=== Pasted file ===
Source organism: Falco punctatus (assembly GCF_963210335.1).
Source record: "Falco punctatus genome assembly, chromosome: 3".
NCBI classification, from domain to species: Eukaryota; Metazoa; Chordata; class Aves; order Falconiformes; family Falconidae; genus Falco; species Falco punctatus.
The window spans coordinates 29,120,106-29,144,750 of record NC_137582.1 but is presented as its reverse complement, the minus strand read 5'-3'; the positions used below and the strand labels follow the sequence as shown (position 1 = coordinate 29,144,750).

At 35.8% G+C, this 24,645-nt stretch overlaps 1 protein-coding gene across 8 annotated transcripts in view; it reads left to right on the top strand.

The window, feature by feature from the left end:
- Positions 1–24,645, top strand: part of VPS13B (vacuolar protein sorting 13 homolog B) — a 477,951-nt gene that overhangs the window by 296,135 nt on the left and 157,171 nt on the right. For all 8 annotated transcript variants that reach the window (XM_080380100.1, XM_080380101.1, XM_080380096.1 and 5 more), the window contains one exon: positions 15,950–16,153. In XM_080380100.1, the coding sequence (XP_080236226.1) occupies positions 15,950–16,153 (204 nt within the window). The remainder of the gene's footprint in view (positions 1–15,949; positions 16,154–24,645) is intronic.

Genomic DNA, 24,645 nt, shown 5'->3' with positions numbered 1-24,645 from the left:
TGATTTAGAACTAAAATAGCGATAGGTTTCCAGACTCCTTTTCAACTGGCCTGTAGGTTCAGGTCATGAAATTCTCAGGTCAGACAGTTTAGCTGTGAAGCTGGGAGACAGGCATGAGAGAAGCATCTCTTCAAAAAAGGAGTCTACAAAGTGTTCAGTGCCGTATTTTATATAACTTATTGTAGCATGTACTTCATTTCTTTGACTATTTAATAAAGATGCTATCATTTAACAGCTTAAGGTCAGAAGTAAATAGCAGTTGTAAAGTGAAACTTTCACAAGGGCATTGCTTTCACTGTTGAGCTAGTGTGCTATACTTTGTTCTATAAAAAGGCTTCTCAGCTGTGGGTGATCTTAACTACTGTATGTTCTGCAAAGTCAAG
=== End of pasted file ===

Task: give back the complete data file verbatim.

Source organism: Falco punctatus (assembly GCF_963210335.1).
Source record: "Falco punctatus genome assembly, chromosome: 3".
NCBI classification, from domain to species: Eukaryota; Metazoa; Chordata; class Aves; order Falconiformes; family Falconidae; genus Falco; species Falco punctatus.
The window spans coordinates 29,120,106-29,144,750 of record NC_137582.1 but is presented as its reverse complement, the minus strand read 5'-3'; the positions used below and the strand labels follow the sequence as shown (position 1 = coordinate 29,144,750).

At 35.8% G+C, this 24,645-nt stretch overlaps 1 protein-coding gene across 8 annotated transcripts in view; it reads left to right on the top strand.

The window, feature by feature from the left end:
- Positions 1–24,645, top strand: part of VPS13B (vacuolar protein sorting 13 homolog B) — a 477,951-nt gene that overhangs the window by 296,135 nt on the left and 157,171 nt on the right. For all 8 annotated transcript variants that reach the window (XM_080380100.1, XM_080380101.1, XM_080380096.1 and 5 more), the window contains one exon: positions 15,950–16,153. In XM_080380100.1, the coding sequence (XP_080236226.1) occupies positions 15,950–16,153 (204 nt within the window). The remainder of the gene's footprint in view (positions 1–15,949; positions 16,154–24,645) is intronic.

Genomic DNA, 24,645 nt, shown 5'->3' with positions numbered 1-24,645 from the left:
TGATTTAGAACTAAAATAGCGATAGGTTTCCAGACTCCTTTTCAACTGGCCTGTAGGTTCAGGTCATGAAATTCTCAGGTCAGACAGTTTAGCTGTGAAGCTGGGAGACAGGCATGAGAGAAGCATCTCTTCAAAAAAGGAGTCTACAAAGTGTTCAGTGCCGTATTTTATATAACTTATTGTAGCATGTACTTCATTTCTTTGACTATTTAATAAAGATGCTATCATTTAACAGCTTAAGGTCAGAAGTAAATAGCAGTTGTAAAGTGAAACTTTCACAAGGGCATTGCTTTCACTGTTGAGCTAGTGTGCTATACTTTGTTCTATAAAAAGGCTTCTCAGCTGTGGGTGATCTTAACTACTGTATGTTCTGCAAAGTCAAG